The late Fred DeLuca was one heck of an entrepreneur.
As the co-founder and president of Subway, he grew the company from a single store to the largest restaurant chain in the world by one important measure--bigger even than McDonald's.
He and his team were almost entirely self-taught: launching at age 17 with just a $1,000 investment, and building a lucrative franchise model, without any "coaches or advisors."
About three years ago, when he was battling leukemia, he started to transfer control to his sister, Suzanne Greco. After DeLuca passed away in 2015, she took over as CEO.
Now, however, it's starting to look like it all might have made a big mistake. It's not necessarily that choosing Greco was a bad decision in and of itself; it's that, according to some contemporary reports, DeLuca wasn't really able to make a choice at all.
Ordering 'through the sneeze guard'
After three years in charge, Greco retired abruptly last week, and since Subway is privately held and doesn't disclose much, it's difficult to know if she was a good leader or not, or if she could have been successful under other circumstances.
Regardless, the circumstances Subway is facing now are rough. Last year, Subway closed 800 stores; recently it announced it will close another 500, and its relationships with franchisees are fraught.
It's owned equally, according to reports, by just two people: first, DeLuca's widow, Elizabeth, who inherited his 50 percent share, and second, DeLuca's original business partner, Peter Buck. The two owners reportedly have very different visions for how the chain should try to turn around. (Even as CEO, Greco apparently had no equity stake.)
Meantime, it seems like Subway just hasn't kept up with consumer preferences.
"Let's face it," Bob Phibbs, chief executive of a New York consulting company called the Retail Doctor, told The Washington Post, a week before Greco's retirement announcement. "If you're in a major metropolitan area, you're looking for that green salad place. You're not saying, 'Let's all go to Subway and order through the sneeze guard.'"
'Even since she was in grade school'
To really drive home the key lesson here however, we need to point to two other quotes, in two other articles. Both of these are from Josh Kosman of The New York Post, who seems to have had a great reporting relationship with Subway over the years. And they're illuminating.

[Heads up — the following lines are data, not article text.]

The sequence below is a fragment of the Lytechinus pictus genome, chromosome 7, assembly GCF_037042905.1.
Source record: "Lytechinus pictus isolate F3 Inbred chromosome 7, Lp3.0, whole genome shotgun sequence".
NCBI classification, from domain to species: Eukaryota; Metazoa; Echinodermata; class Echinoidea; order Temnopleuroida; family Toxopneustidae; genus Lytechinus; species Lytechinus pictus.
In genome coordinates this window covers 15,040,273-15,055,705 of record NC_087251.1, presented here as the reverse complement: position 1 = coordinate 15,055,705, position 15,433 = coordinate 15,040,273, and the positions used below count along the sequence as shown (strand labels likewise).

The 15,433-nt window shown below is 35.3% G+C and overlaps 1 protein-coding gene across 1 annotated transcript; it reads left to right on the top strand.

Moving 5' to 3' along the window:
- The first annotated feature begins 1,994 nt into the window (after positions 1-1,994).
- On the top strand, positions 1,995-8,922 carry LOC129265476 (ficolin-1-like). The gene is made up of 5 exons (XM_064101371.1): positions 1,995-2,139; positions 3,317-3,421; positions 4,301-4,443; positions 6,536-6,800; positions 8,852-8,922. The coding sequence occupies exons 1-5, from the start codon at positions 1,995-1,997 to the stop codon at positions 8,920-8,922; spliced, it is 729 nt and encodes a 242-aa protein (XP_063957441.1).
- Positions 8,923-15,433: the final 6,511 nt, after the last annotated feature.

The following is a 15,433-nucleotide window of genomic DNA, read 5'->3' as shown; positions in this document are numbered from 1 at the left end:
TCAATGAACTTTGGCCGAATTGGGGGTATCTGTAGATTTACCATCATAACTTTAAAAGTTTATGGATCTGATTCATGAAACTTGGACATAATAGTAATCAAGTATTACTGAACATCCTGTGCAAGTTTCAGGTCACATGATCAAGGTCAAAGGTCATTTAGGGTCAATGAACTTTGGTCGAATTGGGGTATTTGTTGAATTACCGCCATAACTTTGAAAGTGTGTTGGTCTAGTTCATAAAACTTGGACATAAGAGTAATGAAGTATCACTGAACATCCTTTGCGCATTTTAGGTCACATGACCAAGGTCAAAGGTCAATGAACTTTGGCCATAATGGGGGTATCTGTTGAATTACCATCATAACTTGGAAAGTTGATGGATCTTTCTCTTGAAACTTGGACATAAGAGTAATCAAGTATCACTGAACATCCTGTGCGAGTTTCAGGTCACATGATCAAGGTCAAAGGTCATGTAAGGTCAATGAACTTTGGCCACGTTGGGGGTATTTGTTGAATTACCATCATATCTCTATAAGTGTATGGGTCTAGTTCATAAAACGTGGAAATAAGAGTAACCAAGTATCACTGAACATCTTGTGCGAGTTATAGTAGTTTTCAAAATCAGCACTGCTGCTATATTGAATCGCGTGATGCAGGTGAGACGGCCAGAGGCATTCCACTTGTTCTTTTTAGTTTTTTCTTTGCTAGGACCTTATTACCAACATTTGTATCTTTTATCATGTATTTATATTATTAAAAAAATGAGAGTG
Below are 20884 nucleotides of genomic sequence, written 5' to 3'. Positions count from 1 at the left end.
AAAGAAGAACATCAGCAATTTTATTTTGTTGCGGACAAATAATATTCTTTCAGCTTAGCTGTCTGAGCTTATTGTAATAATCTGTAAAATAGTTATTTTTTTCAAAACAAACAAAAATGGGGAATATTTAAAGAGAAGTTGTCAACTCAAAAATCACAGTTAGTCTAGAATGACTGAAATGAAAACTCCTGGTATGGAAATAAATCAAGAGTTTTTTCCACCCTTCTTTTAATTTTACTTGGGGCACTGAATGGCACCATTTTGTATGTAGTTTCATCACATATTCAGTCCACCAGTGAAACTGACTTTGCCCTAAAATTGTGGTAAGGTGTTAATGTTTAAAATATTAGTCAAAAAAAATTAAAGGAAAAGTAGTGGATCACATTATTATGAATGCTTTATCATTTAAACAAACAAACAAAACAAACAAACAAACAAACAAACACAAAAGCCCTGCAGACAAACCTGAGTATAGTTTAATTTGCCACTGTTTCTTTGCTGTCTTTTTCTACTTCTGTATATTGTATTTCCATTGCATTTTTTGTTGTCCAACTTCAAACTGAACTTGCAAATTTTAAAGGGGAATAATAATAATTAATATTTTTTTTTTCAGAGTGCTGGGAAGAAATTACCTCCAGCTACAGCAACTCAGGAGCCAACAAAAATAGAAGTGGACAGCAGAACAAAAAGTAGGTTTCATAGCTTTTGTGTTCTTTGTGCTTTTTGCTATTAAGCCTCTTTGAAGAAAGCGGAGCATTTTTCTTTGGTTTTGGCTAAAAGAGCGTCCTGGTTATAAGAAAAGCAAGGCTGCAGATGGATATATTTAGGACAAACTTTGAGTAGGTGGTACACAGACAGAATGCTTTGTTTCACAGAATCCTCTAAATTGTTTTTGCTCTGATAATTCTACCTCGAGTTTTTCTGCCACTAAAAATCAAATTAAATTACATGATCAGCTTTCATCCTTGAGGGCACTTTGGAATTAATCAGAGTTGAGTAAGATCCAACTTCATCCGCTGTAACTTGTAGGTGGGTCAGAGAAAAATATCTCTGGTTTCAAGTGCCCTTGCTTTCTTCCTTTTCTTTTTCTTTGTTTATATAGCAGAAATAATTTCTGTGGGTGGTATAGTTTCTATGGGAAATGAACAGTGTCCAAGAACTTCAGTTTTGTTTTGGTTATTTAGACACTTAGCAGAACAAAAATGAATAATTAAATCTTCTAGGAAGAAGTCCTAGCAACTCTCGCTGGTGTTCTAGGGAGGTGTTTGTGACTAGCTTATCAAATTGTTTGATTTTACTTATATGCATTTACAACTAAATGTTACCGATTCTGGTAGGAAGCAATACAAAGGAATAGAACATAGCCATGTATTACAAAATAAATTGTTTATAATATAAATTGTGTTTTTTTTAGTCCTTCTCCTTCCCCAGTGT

DeLuca, 67, has declined to discuss succession plans despite chemotherapy and a bone-marrow transplant that sidelined him for months, leaving franchisees to grapple with the question of who will step in for the legendary founder.
And Quote #2, from last October, in an article about how Subway was trying to understand why its sales had suddenly fallen. The article makes clear that between its two owners, Buck wanted to pivot and launch an entirely new brand, while Elizabeth Deluca wanted to focus exclusively on Subway itself.
That leaves Greco, the younger sister of DeLuca, hand-picked by the late CEO to run the chain, caught in the middle -- wanting to make changes but almost powerless to do so.
Greco, a former Subway purchasing executive and sandwich developer, does not own stock in the company. Putting further pressure on Greco is that Buck, who has known the 59-year executive since she was in grade school, never saw her as being CEO-caliber, he told The Post.
And therein, it would seem, lies the problem. Did DeLuca know that Buck felt this way? If so, how could he could have possibly imagined his sister would succeed as CEO? Leading a private company like Subway, especially after the death of a legendary founder, would be hard enough even with the full support of its owners.
None of us lives forever
DeLuca died fairly young, at age 67, and he'd spent the last three years of his life battling an aggressive illness. He had other things on his mind besides the company at that time, and very understandably.
But, all the more reason for any entrepreneur, running a business large or small, to develop a succession plan early--long before he or she thinks it will be required.
You don't do this simply in case you're no longer physically able to run your company. It's also there in case you someday simply don't want to run it anymore.
So keep that in mind the next time you pass by a Subway. And raise a $5 foot long or a fountain soda to the DeLucas, Buck, Greco, and an iconic entrepreneurial brand.
(By the way, I asked Subway for more information before writing this article. As of publication, I haven't heard back.)